We travelled to Hungary to watch the World’s Natural Strongest Man 2012 final, otherwise known as the Laszlo Classic.
Traditionally atlas stones are a finishing event but in Hungary they like to mix things up! With this in mind the competition kicked-off with head to head stones. Four stones to load, the heaviest of which was just 175kg, meant that for these monsters it was very much a speed event. The two hungarians shot off with admittedly very impressive times. Other competitors weren’t far behind but there was a suspicious lack of athletes finishing the left-hand set of stones – needless to say a few eyebrows were raised when the Hungarians insisted on using the right-hand set. All mere speculation and, regardless, Mr Hungary 1 and Mr Hungary 2 were very fast indeed.
This thing was heavy. 550kg heavy. To put this into perspective, over half of the competitors didn’t manage a single flip. The two Hungarians and the Swede, John Pasanen, clearly have the technique for this particular tyre nailed. Using a double footed approach – rather than with split feet, resting it on one leg and pushing with the other – they not only managed two flips but made the tyre look light! After two events the Hungarians were out in the lead, followed by Swedish John with English Ben Kelsey close on their tails.
Head to head again, the competitors had to carry this 180kg stone as fast as they could along the 20m course. Only two drops were allowed, anymore resulted in your event finishing early. Not everyone completed the course, but those that did varied from snail pace to blisteringly fast. The usual suspects were fighting for the top spot once again – despite Swedish John’s delayed start (we’re not sure he was quite ready!) he nearly caught up with one of the Hungarians who was almost jogging down the course. The other Hungarian was very fast but appeared to misjudge the finish line – dropping the stone slightly short. But fear not, with said Hungarian’s father organising the competition he was judged to have reached the finish line. Some of the athletes questioned the decision but to no avail. A bit of a shame. Nevertheless this didn’t stop English Ben from powering down the course at a sprint and claiming his first event win of the day.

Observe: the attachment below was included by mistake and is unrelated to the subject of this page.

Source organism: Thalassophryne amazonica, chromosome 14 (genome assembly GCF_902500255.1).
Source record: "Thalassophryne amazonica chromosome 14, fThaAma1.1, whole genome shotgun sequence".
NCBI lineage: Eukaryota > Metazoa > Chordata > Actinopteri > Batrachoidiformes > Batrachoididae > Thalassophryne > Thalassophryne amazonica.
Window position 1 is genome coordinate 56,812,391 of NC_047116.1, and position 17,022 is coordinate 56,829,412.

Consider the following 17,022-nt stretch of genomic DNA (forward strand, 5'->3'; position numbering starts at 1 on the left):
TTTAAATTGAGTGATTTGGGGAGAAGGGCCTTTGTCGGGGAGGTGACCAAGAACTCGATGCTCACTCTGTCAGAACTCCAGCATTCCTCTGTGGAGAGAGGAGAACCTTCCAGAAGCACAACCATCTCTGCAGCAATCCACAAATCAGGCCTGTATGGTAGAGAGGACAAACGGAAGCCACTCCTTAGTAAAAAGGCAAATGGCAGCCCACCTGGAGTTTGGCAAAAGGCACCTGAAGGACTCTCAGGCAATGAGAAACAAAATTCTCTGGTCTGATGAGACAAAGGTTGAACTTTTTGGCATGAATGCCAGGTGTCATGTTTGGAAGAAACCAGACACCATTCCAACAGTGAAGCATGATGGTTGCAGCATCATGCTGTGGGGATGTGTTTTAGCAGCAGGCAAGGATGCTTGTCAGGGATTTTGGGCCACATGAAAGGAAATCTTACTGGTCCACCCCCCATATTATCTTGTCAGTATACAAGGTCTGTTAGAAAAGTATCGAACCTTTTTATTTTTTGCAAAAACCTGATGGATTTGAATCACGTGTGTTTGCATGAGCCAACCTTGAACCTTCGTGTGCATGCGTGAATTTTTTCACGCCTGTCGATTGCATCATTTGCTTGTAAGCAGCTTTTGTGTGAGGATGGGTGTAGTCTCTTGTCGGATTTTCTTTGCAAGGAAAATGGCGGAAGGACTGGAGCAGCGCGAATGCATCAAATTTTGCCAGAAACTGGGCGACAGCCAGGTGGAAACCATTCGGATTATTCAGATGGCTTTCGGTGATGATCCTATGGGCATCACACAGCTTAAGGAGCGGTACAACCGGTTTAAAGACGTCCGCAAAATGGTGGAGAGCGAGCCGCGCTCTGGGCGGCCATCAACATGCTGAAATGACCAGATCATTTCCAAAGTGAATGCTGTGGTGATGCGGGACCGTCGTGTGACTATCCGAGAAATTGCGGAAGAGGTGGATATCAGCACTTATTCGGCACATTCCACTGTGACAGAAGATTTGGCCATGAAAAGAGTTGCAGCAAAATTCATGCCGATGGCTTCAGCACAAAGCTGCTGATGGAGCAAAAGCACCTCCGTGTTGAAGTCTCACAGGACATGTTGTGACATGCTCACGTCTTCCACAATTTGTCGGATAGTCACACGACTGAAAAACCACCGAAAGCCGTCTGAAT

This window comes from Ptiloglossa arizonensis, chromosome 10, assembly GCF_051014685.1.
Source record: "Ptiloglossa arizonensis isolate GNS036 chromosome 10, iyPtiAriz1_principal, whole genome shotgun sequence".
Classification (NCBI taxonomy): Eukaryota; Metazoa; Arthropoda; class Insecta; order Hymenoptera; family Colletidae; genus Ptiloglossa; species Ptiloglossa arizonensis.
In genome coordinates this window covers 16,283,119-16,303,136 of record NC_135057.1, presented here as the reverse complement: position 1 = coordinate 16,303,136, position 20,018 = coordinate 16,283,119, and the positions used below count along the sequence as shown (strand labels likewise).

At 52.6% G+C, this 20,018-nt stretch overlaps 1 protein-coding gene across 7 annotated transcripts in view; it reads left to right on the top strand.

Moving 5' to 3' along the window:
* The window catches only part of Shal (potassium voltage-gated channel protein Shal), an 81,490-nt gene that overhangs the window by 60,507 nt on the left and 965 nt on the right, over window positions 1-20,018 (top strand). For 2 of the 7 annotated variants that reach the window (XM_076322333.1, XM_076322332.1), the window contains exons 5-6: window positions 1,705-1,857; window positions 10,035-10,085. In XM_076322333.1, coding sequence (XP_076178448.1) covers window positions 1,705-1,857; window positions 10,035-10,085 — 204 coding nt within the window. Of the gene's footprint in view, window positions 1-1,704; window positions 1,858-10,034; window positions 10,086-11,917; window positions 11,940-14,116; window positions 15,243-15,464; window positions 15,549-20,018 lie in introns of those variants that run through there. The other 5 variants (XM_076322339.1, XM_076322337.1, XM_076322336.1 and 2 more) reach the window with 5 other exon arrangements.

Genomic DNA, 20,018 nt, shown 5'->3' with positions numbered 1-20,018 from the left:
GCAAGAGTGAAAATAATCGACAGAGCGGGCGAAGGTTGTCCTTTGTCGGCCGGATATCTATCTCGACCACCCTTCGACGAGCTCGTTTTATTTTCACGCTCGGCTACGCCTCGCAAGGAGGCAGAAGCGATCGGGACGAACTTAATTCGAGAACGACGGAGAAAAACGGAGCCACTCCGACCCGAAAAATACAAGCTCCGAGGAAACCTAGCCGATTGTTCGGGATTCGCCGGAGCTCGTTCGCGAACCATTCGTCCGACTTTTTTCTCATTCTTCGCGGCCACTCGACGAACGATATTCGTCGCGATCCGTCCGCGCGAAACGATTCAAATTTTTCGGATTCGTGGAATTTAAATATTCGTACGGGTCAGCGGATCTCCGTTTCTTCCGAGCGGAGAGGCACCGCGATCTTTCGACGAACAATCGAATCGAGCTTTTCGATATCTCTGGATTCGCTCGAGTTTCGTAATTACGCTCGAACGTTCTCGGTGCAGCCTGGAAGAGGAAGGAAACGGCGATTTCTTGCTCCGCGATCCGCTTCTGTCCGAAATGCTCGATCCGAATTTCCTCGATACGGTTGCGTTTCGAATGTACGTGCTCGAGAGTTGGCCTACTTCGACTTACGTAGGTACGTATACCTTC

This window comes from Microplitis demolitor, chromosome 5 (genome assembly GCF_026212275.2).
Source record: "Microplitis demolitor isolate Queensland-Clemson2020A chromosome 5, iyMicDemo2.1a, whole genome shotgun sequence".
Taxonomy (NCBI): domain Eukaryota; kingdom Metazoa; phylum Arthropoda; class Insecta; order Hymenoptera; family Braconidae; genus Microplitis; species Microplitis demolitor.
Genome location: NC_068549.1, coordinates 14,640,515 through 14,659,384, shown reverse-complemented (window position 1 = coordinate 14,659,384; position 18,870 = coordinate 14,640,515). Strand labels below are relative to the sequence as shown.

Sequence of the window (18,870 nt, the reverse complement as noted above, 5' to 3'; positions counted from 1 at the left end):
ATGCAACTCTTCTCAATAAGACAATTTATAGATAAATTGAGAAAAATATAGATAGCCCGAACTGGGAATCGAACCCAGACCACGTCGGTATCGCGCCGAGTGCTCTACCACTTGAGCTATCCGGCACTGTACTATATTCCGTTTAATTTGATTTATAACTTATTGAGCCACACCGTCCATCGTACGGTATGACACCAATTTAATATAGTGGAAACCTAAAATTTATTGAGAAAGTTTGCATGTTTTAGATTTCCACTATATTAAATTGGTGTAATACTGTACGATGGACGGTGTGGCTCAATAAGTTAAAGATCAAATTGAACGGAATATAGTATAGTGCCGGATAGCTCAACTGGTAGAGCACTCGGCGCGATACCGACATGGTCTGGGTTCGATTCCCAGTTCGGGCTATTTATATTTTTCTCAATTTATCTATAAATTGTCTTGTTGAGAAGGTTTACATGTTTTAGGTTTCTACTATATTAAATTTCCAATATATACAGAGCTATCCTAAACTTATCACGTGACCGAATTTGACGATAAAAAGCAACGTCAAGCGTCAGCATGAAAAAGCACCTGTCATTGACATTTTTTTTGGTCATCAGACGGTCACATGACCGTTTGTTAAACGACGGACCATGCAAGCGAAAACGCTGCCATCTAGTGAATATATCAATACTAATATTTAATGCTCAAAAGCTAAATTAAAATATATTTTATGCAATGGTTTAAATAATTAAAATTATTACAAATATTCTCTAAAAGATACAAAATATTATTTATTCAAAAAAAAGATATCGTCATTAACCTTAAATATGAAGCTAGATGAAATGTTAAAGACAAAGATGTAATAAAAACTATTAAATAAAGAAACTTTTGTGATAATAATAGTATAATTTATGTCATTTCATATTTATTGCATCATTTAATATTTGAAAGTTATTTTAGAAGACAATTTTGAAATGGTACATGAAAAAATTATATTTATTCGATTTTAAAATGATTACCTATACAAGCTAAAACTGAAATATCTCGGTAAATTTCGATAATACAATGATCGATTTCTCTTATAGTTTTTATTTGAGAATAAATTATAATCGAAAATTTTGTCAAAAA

Behemoths of men waddling down a course as fast as they can – what’s not to like?! With similar rules to the Husafell stone (two drops and you’re out) the grip element of this event eliminated many athletes before they reached the halfway mark. English Ben cemented his place as fastest athlete with another event win. With one event to go the two Hungarians were out in the lead with the Englishman in third, followed by the Swede in fourth.
Four sets of implements of varying weights, the heaviest of which was 300kg. If you managed the 300kg weight up two stairs you scored maximum points – there was no fastest time element. The Swedish entrant was the first to lift the 300kg weight onto step number 1 – good effort. The Englishmen played it safe, securing his position in 3rd by loading a lower weight before tackling the 300kg beast – unfortunately it wasn’t there on the day. Hungarian son numero uno managed to equal the Swede’s effort and get the 300kg weight onto the first stair.
The top five were:
- Miklos Fekete (Hungary)
- Laszlo Fekete Jr (Hungary)
- John Pasanen (Sweden)
- Ben Kelsey (England)
- Jack Lovett (Scotland)
We had worked out John and Ben as having equal points in third, with Ben winning on countback. Laszlo clearly went to a difficult school of mathematics than us!
Despite some slightly dubious results, the competition was otherwise very well organised. We had a drink or two with the competitors afterwards and all of them were a delight. The top six have qualified for a competition in Rio, Brazil in February next year – something we’re very jealous of!